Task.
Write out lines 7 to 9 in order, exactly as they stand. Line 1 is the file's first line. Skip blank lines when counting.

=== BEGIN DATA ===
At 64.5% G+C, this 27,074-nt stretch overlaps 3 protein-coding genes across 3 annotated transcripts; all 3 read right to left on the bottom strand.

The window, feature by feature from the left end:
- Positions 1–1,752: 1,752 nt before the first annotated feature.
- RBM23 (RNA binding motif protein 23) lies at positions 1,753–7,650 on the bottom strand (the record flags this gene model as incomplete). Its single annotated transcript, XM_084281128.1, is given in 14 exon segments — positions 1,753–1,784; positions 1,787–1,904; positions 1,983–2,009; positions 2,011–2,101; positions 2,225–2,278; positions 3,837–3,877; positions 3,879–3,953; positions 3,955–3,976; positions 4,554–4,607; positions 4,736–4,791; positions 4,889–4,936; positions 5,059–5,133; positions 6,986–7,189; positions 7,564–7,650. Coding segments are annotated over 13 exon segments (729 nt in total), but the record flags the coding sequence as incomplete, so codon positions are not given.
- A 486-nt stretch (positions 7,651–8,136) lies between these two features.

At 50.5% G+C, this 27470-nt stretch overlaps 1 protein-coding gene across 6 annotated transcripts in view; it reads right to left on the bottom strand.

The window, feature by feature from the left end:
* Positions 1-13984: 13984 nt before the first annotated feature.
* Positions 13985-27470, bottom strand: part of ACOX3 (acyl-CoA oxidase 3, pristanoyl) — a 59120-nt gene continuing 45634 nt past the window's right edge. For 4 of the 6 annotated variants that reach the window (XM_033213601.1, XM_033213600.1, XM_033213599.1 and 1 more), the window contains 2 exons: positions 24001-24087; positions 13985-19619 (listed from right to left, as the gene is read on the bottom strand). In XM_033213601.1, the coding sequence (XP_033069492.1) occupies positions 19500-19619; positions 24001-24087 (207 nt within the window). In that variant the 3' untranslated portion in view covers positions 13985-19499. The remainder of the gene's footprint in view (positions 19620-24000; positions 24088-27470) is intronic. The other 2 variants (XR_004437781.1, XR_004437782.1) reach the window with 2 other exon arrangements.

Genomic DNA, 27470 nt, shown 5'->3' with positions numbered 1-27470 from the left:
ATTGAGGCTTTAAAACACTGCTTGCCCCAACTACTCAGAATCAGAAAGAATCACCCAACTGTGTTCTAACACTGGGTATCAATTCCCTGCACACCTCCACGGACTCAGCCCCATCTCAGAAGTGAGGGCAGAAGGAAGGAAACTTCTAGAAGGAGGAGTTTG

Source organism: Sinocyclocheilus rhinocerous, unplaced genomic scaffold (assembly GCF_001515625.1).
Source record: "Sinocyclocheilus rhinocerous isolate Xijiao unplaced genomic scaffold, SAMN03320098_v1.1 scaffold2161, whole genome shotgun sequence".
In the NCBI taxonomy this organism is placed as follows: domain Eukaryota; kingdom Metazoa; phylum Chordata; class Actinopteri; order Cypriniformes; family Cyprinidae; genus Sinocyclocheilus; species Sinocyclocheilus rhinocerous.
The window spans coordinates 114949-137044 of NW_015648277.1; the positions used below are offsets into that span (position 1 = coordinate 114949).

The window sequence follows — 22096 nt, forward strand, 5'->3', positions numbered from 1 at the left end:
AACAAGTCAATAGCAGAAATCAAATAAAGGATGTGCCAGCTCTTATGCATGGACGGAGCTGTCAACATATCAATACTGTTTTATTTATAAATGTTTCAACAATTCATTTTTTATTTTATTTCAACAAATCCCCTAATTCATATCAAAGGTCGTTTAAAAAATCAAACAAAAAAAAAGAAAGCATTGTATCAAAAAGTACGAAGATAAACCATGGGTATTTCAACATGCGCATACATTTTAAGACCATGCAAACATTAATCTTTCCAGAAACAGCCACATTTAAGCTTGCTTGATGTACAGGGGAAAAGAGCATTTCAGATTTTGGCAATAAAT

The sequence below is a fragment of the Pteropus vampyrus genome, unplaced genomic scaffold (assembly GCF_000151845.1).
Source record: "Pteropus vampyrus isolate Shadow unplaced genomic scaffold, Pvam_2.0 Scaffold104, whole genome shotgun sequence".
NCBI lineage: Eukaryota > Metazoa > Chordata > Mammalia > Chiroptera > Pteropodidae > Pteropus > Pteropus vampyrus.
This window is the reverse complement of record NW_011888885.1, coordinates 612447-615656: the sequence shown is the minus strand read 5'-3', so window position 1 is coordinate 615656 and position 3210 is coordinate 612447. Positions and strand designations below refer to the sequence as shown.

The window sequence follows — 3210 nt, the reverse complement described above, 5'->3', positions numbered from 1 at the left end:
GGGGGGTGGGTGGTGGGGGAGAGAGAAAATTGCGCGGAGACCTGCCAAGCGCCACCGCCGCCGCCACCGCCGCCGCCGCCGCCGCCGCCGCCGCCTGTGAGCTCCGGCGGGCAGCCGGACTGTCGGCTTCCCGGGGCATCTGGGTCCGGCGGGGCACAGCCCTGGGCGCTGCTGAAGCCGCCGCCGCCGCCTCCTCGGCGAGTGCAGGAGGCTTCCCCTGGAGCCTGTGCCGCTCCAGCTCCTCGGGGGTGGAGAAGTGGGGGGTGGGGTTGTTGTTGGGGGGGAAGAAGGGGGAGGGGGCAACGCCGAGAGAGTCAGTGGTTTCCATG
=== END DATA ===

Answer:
The window, feature by feature from the left end:
* Positions 1-13984: 13984 nt before the first annotated feature.
* Positions 13985-27470, bottom strand: part of ACOX3 (acyl-CoA oxidase 3, pristanoyl) — a 59120-nt gene continuing 45634 nt past the window's right edge. For 4 of the 6 annotated variants that reach the window (XM_033213601.1, XM_033213600.1, XM_033213599.1 and 1 more), the window contains 2 exons: positions 24001-24087; positions 13985-19619 (listed from right to left, as the gene is read on the bottom strand). In XM_033213601.1, the coding sequence (XP_033069492.1) occupies positions 19500-19619; positions 24001-24087 (207 nt within the window). In that variant the 3' untranslated portion in view covers positions 13985-19499. The remainder of the gene's footprint in view (positions 19620-24000; positions 24088-27470) is intronic. The other 2 variants (XR_004437781.1, XR_004437782.1) reach the window with 2 other exon arrangements.